Music streaming way up, as are Pandora's royalties

Music streaming is leading digital music sales past physical sales, but can streamers afford the royalties?

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Strategy Analytics

Physical albums are one step closer to joining wooly mammoths, phone booths and Britney Spears’ career on the list of extinct things. According to a study released last week by Strategy Analytics, digital music sales are expected to surpass physical music sales for the first time in the US in 2012, and globally in 2015.

While digital downloads have been leading the way on killing off physical music sales, it’s music streaming that will apparently soon deliver the coup de grace. Strategy Analytics finds that the growth in streaming music revenue is outpacing that of download revenue in 2012, 40% to 8.5% meaning it is now leading the growth in revenue for the music industry. Apparently, people value the ability to play their music when and where they want via streaming from the cloud on multiple devices more than they do actually owning their music.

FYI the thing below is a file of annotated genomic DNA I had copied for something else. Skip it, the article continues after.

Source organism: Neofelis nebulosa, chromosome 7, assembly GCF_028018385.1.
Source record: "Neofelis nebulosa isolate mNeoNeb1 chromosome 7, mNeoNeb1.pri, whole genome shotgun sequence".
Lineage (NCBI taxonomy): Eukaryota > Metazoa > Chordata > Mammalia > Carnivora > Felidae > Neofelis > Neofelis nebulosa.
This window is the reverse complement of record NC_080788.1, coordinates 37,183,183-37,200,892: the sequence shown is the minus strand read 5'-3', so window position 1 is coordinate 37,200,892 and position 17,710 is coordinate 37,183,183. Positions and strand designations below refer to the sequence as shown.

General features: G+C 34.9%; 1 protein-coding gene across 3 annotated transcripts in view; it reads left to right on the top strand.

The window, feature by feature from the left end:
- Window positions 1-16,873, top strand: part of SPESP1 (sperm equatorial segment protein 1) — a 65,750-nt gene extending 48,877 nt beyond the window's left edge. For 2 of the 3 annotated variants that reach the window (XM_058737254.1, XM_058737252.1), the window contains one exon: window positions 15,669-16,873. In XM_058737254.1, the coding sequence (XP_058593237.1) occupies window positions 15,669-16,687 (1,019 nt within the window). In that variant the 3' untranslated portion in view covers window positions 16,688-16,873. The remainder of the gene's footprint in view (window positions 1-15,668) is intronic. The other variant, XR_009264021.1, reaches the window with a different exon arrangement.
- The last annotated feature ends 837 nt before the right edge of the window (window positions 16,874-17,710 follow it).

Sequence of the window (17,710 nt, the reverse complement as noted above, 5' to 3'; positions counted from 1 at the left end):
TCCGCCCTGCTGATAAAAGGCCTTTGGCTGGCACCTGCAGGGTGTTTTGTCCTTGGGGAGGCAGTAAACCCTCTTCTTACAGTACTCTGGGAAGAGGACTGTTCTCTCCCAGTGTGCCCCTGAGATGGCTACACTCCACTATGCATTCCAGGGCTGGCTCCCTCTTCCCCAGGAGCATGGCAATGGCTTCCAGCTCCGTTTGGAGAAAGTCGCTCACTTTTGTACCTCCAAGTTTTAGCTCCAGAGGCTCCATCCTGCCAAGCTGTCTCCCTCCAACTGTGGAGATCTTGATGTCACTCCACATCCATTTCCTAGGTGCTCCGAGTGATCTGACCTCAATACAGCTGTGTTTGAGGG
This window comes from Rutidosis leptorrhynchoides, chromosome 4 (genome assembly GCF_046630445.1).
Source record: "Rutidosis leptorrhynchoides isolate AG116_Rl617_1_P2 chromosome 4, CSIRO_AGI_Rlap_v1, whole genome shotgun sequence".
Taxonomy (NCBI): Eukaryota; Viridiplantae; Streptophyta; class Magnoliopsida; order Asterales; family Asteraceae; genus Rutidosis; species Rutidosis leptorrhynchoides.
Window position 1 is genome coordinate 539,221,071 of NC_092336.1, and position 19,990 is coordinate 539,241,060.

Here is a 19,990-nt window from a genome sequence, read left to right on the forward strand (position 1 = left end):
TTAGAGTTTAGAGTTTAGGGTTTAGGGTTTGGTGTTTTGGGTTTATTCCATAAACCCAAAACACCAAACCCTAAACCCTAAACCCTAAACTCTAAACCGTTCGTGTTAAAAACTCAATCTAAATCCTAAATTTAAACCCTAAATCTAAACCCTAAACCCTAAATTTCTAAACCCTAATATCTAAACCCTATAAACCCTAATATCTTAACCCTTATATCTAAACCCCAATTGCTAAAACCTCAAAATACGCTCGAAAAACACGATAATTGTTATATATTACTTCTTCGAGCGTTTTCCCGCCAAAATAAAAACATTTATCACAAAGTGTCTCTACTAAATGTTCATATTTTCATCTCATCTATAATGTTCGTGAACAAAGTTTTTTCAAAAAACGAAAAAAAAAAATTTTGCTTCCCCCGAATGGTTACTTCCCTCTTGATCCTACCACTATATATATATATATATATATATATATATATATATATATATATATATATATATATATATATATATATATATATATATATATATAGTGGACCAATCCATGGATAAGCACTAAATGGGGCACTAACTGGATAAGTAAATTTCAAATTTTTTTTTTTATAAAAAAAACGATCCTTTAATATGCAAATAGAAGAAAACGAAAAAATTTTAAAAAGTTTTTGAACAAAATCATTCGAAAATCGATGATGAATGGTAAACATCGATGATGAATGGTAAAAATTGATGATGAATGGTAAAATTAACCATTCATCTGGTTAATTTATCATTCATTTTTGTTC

So, should Pandora be popping the champagne corks right about now?

Well, not quite yet. The problem is, the more listeners they get, the more likely they are to not be in business much longer, at least in the U.S.

Come again?

It all has to do with music royalties. Right now, as currently constructed, U.S. copyright laws require that those who stream music, such as Pandora, pay performance royalties on a pay-for-play basis. That is, they pay the artists who perform on recordings they streamed and the labels that owns them, at a rate of anywhere between $.0002 and $.0014 per digital performance. One “performance” is defined as the transmission of one song to one listener. So, more listeners = more performances = higher royalty payments.

See the problem for Pandora and other Internet radio providers?

Terrestrial radio stations don’t pay these performance royalties for the music they broadcast; instead they pay much smaller royalties to songwriters and music publishers (as do Internet radio stations), though there is a movement to impose the performance royalties on broadcasters.

Services that offer music on-demand (or via download) such as Spotify and Rhapsody negotiate with and pay record companies directly for the rights to offer their music, and so aren’t subjected to these royalties in the same way.

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